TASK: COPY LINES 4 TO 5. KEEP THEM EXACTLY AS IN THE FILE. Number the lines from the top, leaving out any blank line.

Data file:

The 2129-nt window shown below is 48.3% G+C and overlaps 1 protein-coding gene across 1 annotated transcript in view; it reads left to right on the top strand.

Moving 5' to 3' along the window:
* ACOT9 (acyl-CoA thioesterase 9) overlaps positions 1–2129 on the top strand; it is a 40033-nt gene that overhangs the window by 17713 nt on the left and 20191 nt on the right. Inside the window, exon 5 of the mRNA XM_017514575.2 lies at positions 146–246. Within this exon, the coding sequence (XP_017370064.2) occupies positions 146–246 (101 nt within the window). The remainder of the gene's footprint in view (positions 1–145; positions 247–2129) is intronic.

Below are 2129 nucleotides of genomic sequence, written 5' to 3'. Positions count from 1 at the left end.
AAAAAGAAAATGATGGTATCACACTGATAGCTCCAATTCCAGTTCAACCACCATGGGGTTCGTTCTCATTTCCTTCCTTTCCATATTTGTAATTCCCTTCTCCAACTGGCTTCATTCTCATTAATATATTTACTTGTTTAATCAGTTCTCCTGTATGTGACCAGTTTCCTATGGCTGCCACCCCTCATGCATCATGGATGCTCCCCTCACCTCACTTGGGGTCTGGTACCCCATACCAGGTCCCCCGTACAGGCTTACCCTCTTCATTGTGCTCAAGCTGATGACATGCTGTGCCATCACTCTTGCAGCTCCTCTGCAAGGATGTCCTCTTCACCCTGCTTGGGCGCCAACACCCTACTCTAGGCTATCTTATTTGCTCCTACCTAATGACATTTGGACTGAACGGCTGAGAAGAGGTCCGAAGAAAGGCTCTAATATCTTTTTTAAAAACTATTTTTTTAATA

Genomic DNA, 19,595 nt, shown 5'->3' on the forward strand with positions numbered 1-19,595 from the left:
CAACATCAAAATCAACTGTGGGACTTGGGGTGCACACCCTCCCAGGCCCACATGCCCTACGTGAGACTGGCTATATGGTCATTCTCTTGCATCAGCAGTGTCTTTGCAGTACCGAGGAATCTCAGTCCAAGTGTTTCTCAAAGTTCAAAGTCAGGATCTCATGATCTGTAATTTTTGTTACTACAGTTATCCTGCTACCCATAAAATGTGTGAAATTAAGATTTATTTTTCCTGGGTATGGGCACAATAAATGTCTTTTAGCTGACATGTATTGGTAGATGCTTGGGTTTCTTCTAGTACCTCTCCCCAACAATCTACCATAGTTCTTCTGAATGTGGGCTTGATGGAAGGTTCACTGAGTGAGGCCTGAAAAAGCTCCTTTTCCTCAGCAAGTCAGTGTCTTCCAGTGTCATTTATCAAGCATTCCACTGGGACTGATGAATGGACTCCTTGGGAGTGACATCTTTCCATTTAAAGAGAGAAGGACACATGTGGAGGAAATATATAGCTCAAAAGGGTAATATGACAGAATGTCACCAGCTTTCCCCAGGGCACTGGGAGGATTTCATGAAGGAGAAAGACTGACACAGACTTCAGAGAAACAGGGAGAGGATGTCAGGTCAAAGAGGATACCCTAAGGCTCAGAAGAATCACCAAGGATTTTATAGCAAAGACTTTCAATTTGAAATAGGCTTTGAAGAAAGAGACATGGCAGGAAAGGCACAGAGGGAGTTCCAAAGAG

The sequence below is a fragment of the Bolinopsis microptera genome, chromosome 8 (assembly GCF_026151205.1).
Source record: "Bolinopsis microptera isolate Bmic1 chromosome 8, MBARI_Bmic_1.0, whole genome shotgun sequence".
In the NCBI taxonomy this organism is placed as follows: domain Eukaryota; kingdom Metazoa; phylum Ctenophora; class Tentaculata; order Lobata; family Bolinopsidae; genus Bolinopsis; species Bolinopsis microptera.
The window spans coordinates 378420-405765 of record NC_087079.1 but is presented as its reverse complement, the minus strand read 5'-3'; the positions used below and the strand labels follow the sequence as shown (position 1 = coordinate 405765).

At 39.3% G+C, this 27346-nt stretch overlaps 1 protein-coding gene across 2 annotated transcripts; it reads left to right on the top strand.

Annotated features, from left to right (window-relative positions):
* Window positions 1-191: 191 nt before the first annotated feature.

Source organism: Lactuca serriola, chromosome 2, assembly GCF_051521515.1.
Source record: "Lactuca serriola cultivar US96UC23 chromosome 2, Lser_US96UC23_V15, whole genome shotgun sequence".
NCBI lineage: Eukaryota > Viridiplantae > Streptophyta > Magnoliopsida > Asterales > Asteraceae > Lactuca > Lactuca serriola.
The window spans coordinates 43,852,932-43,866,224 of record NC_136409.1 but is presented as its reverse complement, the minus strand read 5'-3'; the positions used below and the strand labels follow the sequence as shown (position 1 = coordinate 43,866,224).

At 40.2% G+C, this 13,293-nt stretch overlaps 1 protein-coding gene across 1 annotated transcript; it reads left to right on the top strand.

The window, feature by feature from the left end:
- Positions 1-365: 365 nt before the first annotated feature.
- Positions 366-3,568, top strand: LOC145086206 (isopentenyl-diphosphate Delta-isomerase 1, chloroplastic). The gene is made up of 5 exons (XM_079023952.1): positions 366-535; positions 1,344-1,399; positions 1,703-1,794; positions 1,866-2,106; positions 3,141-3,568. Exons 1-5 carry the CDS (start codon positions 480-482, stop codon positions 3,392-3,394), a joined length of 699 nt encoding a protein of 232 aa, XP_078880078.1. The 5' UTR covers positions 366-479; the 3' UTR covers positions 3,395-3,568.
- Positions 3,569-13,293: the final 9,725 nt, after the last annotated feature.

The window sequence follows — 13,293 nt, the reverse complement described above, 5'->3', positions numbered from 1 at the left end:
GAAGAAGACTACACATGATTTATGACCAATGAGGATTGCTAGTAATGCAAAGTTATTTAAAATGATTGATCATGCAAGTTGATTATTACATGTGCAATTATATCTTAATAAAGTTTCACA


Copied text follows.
Below are 2129 nucleotides of genomic sequence, written 5' to 3'. Positions count from 1 at the left end.
AAAAAGAAAATGATGGTATCACACTGATAGCTCCAATTCCAGTTCAACCACCATGGGGTTCGTTCTCATTTCCTTCCTTTCCATATTTGTAATTCCCTTCTCCAACTGGCTTCATTCTCATTAATATATTTACTTGTTTAATCAGTTCTCCTGTATGTGACCAGTTTCCTATGGCTGCCACCCCTCATGCATCATGGATGCTCCCCTCACCTCACTTGGGGTCTGGTACCCCATACCAGGTCCCCCGTACAGGCTTACCCTCTTCATTGTGCTCAAGCTGATGACATGCTGTGCCATCACTCTTGCAGCTCCTCTGCAAGGATGTCCTCTTCACCCTGCTTGGGCGCCAACACCCTACTCTAGGCTATCTTATTTGCTCCTACCTAATGACATTTGGACTGAACGGCTGAGAAGAGGTCCGAAGAAAGGCTCTAATATCTTTTTTAAAAACTATTTTTTTAATA